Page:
This disjuncture was clearly evident during the year-long political crisis over Clinton's relationship with Monica Lewinsky, culminating in his impeachment and Senate trial. While there was a consensus in official Washington and among the media pundits that Clinton would be removed from office, public opinion remained overwhelmingly opposed to the quasi-legal political coup attempt, engineered by extreme-right elements in the Republican Party and the judiciary, which would have overturned the results of two presidential elections. The results of the 1998 congressional elections, in which the Republicans nearly lost control of the House of Representatives only weeks after initiating impeachment proceedings, came as a surprise to the political establishment of both parties.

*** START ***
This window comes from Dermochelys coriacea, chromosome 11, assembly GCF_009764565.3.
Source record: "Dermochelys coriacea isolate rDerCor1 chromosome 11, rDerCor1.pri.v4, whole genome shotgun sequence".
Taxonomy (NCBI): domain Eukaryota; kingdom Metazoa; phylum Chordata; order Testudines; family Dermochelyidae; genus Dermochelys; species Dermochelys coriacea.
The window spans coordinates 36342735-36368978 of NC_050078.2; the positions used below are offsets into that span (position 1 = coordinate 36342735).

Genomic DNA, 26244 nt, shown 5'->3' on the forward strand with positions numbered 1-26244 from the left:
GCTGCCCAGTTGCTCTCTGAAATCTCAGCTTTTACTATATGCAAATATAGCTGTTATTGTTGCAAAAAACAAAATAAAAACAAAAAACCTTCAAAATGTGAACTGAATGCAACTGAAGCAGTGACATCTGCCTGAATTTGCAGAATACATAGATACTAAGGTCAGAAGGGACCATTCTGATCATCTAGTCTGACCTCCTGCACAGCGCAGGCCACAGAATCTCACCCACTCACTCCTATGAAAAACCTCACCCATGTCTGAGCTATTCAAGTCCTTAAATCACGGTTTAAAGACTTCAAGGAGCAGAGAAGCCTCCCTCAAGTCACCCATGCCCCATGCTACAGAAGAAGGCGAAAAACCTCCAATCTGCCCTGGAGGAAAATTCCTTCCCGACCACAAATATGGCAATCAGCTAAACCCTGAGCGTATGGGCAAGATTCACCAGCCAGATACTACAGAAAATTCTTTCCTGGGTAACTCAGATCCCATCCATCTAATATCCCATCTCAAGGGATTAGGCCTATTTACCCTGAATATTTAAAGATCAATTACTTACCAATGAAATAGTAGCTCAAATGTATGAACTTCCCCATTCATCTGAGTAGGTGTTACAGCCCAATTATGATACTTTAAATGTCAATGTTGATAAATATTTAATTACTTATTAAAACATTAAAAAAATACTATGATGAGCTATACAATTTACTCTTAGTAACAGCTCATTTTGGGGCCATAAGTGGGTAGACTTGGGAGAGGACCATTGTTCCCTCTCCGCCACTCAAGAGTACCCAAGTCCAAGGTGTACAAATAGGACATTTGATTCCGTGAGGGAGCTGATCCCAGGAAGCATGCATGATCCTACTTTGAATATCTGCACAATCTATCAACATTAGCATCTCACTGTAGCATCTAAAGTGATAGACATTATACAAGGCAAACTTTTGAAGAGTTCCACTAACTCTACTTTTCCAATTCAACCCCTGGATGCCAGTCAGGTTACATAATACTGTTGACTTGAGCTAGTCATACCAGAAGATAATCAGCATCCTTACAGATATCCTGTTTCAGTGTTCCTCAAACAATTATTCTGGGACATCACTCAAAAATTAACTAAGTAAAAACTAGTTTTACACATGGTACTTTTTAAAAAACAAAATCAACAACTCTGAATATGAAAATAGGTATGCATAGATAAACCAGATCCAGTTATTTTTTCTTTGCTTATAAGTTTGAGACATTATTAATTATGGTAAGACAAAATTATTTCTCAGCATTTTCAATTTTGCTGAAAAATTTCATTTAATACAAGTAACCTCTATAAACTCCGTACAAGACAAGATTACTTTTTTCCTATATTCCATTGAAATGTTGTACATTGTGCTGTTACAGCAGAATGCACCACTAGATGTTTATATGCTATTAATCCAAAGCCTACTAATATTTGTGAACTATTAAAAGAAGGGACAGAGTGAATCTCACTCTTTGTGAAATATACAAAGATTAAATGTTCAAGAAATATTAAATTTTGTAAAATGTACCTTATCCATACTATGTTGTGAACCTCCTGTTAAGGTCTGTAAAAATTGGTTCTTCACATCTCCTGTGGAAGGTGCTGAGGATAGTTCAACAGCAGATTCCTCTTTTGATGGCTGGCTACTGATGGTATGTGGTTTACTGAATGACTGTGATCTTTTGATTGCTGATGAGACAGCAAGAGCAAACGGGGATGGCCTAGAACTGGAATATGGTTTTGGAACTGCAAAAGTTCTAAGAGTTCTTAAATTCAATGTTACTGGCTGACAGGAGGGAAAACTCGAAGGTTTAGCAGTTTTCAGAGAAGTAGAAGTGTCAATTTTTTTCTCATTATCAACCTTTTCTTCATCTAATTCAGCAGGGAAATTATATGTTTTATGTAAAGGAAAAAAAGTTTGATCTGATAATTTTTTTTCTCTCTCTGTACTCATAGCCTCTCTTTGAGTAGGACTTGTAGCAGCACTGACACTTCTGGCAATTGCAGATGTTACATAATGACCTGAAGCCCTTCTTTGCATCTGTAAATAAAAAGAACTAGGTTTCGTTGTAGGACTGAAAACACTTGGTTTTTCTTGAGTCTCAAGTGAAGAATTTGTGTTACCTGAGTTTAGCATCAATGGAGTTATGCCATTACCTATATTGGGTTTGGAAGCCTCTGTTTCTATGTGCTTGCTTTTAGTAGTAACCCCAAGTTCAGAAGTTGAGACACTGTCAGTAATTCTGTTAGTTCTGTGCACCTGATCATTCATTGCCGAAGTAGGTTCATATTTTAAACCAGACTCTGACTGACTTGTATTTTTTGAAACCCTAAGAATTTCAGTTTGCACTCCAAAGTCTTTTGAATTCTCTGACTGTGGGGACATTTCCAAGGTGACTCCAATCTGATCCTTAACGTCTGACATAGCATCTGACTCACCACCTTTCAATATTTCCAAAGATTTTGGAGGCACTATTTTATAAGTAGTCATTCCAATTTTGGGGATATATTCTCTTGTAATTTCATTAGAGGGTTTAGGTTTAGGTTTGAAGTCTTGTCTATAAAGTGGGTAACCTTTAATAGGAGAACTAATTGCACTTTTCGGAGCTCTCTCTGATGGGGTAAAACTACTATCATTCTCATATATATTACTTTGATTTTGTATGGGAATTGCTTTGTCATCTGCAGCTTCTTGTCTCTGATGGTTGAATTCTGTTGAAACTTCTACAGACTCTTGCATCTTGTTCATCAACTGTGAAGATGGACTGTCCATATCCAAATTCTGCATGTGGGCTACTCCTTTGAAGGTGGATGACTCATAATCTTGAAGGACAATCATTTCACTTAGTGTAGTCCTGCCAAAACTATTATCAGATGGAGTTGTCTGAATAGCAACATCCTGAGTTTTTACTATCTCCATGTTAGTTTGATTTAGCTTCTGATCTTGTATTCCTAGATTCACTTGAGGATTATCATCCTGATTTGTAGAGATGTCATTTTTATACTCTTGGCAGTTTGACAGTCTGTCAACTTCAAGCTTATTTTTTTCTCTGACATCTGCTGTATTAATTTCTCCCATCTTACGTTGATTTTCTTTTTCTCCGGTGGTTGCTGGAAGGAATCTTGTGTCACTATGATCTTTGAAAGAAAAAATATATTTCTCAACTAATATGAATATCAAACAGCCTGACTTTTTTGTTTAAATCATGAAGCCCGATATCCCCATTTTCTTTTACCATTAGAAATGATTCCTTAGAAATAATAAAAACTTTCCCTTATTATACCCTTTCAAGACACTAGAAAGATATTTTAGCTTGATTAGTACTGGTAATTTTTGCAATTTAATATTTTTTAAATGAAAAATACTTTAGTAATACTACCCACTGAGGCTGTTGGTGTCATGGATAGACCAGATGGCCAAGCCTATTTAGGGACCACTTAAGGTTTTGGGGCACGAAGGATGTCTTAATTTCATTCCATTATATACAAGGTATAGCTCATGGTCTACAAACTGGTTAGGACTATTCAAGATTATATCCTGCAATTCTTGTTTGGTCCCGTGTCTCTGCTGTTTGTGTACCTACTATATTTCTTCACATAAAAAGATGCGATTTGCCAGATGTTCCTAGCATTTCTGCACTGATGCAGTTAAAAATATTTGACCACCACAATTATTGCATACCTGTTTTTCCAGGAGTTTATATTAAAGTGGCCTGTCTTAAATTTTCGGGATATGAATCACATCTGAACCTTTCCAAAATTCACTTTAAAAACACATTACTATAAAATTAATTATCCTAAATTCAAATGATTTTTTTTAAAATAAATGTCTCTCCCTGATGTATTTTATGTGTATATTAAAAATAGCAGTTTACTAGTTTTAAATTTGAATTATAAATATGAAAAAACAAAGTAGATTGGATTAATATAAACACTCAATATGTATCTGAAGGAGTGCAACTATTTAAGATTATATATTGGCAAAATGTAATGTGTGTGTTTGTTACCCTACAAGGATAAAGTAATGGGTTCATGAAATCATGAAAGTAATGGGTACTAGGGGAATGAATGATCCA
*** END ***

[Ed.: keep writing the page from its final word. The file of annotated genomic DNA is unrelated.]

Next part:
The gross miscalculation of the popular reaction to the media-driven campaign over the Lewinsky affair has now been followed by a misreading of public opinion in the presidential election campaign. The Republican Party establishment settled early on George W. Bush as its choice for the party's presidential nomination. He was endorsed by every Republican state governor and the vast majority of Republican senators and congressmen, and amassed a record campaign bankroll of over $70 million. Bush was crowned by the media as the consensus Republican nominee more than a year before the nominating convention, and half of his challengers quit the race before any votes were cast, since they were unable to raise sufficient funds to oppose him.